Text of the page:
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Who determines energy policy in North Carolina?  

Credit:  Jeff Moore | Carolina Journal | www.carolinacoastonline.com ~~

Are offshore wind farms a job creating investment that makes North Carolina’s energy portfolio more environmentally friendly? That is debatable, but, more important, who gets to make the call one way or another?

Lt. Gov. Mark Robinson doesn’t think it should be the left up to one partisan politician, and so, when Gov. Roy Cooper signed an executive order last week committing the state to pursuing such a strategy, Robinson wasted no time in clapping back that the policy – and the process – were suspect.

On June 9, Cooper signed Executive Order 218 creating the N.C. Task Force for Offshore Wind Economic Resource Strategies within the N.C. Department of Commerce. The goal is advancing offshore wind energy projects and significantly expanding the ‘clean energy’ share of North Carolina power production.

A common plank in the Democratic Party platform, ‘clean energy’ was described in cynical terms by Robinson, a Republican, being that the state is barely removed from an energy crunch exacerbated by a scarcity of reliable energy infrastructure like fossil fuel pipelines.

In a statement released on the heels of the governor’s announcement, Robinson accused Cooper of “pushing the Green New Deal agenda of the Biden administration and environmental activists while ignoring what experts have called the “No. 1 vulnerability” of our energy infrastructure.” Further criticizing the process itself, Robinson continued, “Just weeks after Cooper’s Department of Environmental Quality denied a necessary permit to a critical natural gas pipeline, and after his own appointee to lead DEQ failed to receive Senate confirmation, the governor continues along a misguided path for North Carolina’s energy policy by executive decree.”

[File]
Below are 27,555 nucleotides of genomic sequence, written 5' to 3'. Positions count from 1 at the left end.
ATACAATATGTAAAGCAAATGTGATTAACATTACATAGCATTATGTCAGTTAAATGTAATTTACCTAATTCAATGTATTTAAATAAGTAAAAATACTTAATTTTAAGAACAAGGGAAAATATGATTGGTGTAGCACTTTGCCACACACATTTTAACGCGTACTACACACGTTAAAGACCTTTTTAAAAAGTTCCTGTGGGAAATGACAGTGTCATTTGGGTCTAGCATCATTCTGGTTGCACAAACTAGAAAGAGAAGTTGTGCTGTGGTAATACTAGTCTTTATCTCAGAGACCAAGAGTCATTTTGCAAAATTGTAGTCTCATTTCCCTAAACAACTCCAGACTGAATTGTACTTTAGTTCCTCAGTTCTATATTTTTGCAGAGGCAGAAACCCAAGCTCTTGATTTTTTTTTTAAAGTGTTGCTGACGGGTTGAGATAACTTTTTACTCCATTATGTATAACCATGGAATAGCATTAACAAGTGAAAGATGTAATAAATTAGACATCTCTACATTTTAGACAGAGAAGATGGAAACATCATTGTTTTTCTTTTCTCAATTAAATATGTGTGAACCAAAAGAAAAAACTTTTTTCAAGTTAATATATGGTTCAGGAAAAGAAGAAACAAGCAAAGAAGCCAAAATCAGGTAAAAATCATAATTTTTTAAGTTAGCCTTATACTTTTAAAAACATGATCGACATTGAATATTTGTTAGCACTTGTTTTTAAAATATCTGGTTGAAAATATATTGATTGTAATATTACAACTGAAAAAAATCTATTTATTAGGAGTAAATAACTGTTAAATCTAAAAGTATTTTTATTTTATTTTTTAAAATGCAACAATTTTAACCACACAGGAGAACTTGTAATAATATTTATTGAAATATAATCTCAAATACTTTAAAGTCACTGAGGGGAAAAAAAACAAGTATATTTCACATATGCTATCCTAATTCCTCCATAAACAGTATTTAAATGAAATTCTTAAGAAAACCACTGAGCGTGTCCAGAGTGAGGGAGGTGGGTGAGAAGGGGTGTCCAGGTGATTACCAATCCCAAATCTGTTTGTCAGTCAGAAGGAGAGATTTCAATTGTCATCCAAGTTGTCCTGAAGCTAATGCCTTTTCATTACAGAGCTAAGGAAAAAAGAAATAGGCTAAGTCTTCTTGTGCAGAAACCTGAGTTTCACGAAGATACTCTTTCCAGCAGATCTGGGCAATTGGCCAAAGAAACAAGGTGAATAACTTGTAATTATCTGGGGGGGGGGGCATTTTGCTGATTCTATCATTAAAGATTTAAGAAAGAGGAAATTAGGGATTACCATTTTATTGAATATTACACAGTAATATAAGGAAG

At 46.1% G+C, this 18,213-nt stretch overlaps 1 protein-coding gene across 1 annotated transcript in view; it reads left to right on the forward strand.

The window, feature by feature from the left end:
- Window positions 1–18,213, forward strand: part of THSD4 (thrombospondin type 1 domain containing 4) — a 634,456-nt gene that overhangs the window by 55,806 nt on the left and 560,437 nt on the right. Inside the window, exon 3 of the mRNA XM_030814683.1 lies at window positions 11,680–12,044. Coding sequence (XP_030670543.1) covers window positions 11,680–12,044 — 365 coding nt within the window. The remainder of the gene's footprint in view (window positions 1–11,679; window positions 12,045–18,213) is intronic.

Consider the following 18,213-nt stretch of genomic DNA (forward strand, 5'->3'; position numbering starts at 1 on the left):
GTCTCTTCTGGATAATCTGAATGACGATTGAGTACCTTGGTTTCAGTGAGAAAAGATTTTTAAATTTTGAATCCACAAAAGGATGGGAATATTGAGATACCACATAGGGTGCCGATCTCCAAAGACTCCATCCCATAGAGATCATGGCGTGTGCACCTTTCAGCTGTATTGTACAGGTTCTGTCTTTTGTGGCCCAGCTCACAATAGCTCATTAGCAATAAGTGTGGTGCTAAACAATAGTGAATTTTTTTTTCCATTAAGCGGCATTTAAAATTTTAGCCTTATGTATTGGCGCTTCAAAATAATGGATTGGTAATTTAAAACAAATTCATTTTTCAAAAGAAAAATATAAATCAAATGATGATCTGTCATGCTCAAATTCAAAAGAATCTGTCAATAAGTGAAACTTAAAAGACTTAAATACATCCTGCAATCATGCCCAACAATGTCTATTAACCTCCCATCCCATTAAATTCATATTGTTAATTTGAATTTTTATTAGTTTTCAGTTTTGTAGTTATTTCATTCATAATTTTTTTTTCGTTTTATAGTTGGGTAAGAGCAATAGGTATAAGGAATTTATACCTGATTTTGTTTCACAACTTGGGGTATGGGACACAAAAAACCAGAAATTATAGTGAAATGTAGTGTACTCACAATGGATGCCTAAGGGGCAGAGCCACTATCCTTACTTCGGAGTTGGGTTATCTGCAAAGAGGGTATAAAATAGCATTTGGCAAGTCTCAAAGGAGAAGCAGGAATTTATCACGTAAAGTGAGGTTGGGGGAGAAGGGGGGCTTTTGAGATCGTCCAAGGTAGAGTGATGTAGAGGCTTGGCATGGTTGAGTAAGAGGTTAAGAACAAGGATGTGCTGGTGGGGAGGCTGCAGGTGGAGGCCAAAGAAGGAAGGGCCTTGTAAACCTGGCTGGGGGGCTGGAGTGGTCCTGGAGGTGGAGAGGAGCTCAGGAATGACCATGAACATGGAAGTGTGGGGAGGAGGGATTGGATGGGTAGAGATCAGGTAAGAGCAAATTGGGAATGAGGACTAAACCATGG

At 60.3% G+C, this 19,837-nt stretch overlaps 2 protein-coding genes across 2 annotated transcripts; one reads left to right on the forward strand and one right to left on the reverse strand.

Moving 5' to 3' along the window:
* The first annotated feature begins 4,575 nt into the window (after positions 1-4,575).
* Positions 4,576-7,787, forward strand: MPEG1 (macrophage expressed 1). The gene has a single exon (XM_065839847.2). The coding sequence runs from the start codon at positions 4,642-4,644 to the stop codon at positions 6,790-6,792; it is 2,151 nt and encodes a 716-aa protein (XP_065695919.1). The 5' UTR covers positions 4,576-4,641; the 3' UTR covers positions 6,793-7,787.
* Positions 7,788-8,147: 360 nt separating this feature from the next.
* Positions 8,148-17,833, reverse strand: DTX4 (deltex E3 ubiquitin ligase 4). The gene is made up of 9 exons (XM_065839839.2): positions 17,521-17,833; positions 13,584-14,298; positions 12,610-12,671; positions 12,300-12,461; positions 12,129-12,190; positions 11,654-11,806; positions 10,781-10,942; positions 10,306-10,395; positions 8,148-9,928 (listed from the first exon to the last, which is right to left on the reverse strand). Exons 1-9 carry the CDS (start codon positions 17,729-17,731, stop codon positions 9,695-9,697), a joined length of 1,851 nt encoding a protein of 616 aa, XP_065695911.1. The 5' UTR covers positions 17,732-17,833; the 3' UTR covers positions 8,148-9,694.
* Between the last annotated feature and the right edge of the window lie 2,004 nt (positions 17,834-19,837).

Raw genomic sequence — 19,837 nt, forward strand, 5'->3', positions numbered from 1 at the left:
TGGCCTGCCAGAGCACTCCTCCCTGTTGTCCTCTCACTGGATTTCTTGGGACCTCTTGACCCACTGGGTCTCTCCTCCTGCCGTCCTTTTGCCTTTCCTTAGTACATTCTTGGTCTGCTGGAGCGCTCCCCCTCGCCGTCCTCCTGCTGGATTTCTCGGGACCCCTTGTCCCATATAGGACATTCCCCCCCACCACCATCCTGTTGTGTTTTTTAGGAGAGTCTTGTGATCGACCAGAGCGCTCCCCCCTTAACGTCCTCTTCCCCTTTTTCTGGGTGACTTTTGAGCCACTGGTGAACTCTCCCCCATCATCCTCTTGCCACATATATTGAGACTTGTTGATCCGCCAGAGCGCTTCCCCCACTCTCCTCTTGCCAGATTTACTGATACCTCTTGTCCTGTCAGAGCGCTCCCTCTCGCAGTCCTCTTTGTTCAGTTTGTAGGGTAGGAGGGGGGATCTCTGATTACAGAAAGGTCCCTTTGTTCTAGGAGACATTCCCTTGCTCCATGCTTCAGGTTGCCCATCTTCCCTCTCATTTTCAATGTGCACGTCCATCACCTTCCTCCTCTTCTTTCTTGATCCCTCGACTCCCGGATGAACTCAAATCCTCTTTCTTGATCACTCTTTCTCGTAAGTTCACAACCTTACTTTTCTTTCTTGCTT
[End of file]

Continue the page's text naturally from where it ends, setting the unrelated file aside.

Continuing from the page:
The governor also avoided any consultation with, or mention of, the N.C. Energy Policy Council, and Robinson argues it is so Cooper can retain partisan control of such energy policy initiatives through political appointments to the respective task forces the order creates.

“North Carolina has a mechanism established by state law for studying energy issues facing the state and advising the General Assembly: the bipartisan Energy Policy Council, of which I am the chairman. However, Governor Cooper has decided that he alone establishes the energy policies of North Carolina with this Executive Order, which establishes yet another ‘task force’ composed solely of appointees chosen by him, but fails to even mention the Energy Policy Council.”

Cooper’s order specifies a wind energy generation goal of 2.8 Gigawatts (GW) by 2030 – more than 1,300 percent higher than 2019 levels – and 8 GW by 2040. According to the federal government’s Energy Information Administration, as of 2019 wind energy accounted for only 0.4% of electricity production in North Carolina. Notably, there is currently only one utility-scale wind farm in the state – in north eastern North Carolina and owned by Amazon. The Amazon operation sports a generation capacity of 208 megawatts.

The order also sets goals for dramatically reducing carbon emissions by 70% by 2030, and to attain carbon neutrality by 2050.